As of January 1, 2022, provincially-regulated employers in British Columbia will be required to provide five days of paid sick leave each year to all employees covered by the Employment Standards Act (the "Act"). This paid leave is in addition to the three days of unpaid sick leave currently required and is distinct from temporary paid COVID-19 leave. While BC is the third province in Canada to legislate paid sick days, its new sick leave program offers the most paid sick days in the country.
In a previous posting, we reviewed Bill 13 - 2021: Employment Standards Amendment Act (No. 2), 2021 ("Bill 13"), which amended the Act to provide temporary COVID-19-related paid leave and permanent paid sick leave starting January 1, 2022. The COVID-19 related leave will only be in effect until December 31, 2021, after which the section will be repealed and replaced by permanent paid sick leave benefits on January 1, 2022. The number of permanent paid sick days was unspecified at the time Bill 13 was passed.
On November 24, 2021, the BC Government announced that the Act will provide for five paid sick days annually.
Employees who have worked for their employer for at least 90 days will be eligible for up to five days of paid leave and three days of unpaid leave per year for any illness or personal injury. Neither paid nor unpaid leave carry over year-to-year if unused by the employee. The leaves apply all employees who are covered by the Act, including full-time and part-time employees.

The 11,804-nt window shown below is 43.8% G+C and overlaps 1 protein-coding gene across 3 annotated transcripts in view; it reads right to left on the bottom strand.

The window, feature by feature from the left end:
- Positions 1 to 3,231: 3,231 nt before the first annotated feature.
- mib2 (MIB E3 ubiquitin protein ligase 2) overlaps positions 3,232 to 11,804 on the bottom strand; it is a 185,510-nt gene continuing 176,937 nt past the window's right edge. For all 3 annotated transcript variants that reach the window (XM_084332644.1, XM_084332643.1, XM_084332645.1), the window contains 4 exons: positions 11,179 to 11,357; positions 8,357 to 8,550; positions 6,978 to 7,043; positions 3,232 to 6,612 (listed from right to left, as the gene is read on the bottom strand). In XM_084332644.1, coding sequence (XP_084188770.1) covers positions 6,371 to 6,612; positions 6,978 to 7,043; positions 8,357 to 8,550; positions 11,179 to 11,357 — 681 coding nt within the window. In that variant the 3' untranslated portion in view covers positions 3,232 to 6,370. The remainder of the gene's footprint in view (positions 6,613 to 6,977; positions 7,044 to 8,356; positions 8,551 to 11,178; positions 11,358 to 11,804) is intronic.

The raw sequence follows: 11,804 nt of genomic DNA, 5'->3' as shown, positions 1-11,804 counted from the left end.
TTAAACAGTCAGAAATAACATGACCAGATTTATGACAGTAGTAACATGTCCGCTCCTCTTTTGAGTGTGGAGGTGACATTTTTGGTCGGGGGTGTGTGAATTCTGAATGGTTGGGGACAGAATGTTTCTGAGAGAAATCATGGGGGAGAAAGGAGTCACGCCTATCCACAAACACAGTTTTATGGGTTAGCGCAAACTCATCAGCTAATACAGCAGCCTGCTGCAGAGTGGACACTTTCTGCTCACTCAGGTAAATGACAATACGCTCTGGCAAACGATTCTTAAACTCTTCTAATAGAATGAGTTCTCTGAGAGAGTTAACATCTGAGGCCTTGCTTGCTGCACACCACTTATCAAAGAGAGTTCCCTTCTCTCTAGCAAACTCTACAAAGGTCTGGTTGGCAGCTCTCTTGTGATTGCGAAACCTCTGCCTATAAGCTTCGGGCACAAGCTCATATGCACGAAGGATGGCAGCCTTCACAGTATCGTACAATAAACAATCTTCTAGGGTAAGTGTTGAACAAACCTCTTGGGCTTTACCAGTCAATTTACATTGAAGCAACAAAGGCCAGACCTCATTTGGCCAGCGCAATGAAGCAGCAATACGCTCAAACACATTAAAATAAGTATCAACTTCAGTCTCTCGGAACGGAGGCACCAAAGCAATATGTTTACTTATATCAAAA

The leaves do not require employees to give specific advance notice, but employees are required to advise their employer as soon as they can. Employers are entitled to request reasonably sufficient proof of the illness or injury that necessitates the leave.
Paid sick leave days do not need to be taken consecutively, and any amount of sick time taken during any day counts as one day of sick leave, unless the employer and employees agree otherwise.
Employers are required to pay employees an average day's pay for paid sick leave, which is determined by the formula:
amount paid ÷ days worked
- the "amount paid" is the amount of wages earned for work performed within the 30 calendar day period preceding the leave, including vacation pay paid out or payable for vacation within that period, less any amounts paid or payable for overtime, and
- "days worked" is the number of days the employee worked or earned wages within that 30 calendar day period.
The BC Government website provides additional guidance on how the paid sick leave will impact both employees and employers.
Employers that already offer Paid Sick Leave Benefits
For employers with collective agreements or policies that already provide paid sick leave, there is no need to increase or change their sick leave benefits if their current sick leave provisions, considered as a whole, meet or exceed the requirements of the Act. Employers with paid sick leave benefits that do not meet or exceed the requirements of the Act will have to increase their benefits to at least meet the requirements of the Act. For collective agreements that provide less paid sick leave than the Act, the section of the Act prescribing paid leave is deemed incorporated into the collective agreement. We note, however, that employers are not required to provide the new statutory sick pay benefits on top of, or in addition to, sick pay benefits they already have in place.